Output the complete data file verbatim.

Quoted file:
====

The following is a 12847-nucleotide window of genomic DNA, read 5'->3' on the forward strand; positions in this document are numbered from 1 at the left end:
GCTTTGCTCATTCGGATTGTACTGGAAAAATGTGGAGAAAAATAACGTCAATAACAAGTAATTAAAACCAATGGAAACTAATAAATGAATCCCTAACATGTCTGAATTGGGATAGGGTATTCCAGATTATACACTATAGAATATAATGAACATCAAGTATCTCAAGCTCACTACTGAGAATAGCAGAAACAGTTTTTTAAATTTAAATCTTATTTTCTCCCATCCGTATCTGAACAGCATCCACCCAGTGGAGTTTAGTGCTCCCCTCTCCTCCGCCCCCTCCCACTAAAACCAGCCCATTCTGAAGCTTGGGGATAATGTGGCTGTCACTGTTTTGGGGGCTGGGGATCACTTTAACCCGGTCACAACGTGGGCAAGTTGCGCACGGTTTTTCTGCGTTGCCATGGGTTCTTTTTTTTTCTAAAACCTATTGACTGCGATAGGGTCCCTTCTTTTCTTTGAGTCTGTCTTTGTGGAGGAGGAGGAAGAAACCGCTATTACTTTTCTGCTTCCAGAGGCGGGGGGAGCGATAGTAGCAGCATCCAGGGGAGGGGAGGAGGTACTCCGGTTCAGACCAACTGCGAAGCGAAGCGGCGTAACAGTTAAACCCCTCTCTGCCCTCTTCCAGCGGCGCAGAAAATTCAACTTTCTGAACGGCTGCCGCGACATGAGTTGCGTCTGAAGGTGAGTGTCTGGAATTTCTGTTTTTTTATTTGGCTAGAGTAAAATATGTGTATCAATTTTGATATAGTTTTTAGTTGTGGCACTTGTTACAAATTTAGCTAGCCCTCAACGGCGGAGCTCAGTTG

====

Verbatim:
The following is a 12847-nucleotide window of genomic DNA, read 5'->3' on the forward strand; positions in this document are numbered from 1 at the left end:
GCTTTGCTCATTCGGATTGTACTGGAAAAATGTGGAGAAAAATAACGTCAATAACAAGTAATTAAAACCAATGGAAACTAATAAATGAATCCCTAACATGTCTGAATTGGGATAGGGTATTCCAGATTATACACTATAGAATATAATGAACATCAAGTATCTCAAGCTCACTACTGAGAATAGCAGAAACAGTTTTTTAAATTTAAATCTTATTTTCTCCCATCCGTATCTGAACAGCATCCACCCAGTGGAGTTTAGTGCTCCCCTCTCCTCCGCCCCCTCCCACTAAAACCAGCCCATTCTGAAGCTTGGGGATAATGTGGCTGTCACTGTTTTGGGGGCTGGGGATCACTTTAACCCGGTCACAACGTGGGCAAGTTGCGCACGGTTTTTCTGCGTTGCCATGGGTTCTTTTTTTTTCTAAAACCTATTGACTGCGATAGGGTCCCTTCTTTTCTTTGAGTCTGTCTTTGTGGAGGAGGAGGAAGAAACCGCTATTACTTTTCTGCTTCCAGAGGCGGGGGGAGCGATAGTAGCAGCATCCAGGGGAGGGGAGGAGGTACTCCGGTTCAGACCAACTGCGAAGCGAAGCGGCGTAACAGTTAAACCCCTCTCTGCCCTCTTCCAGCGGCGCAGAAAATTCAACTTTCTGAACGGCTGCCGCGACATGAGTTGCGTCTGAAGGTGAGTGTCTGGAATTTCTGTTTTTTTATTTGGCTAGAGTAAAATATGTGTATCAATTTTGATATAGTTTTTAGTTGTGGCACTTGTTACAAATTTAGCTAGCCCTCAACGGCGGAGCTCAGTTG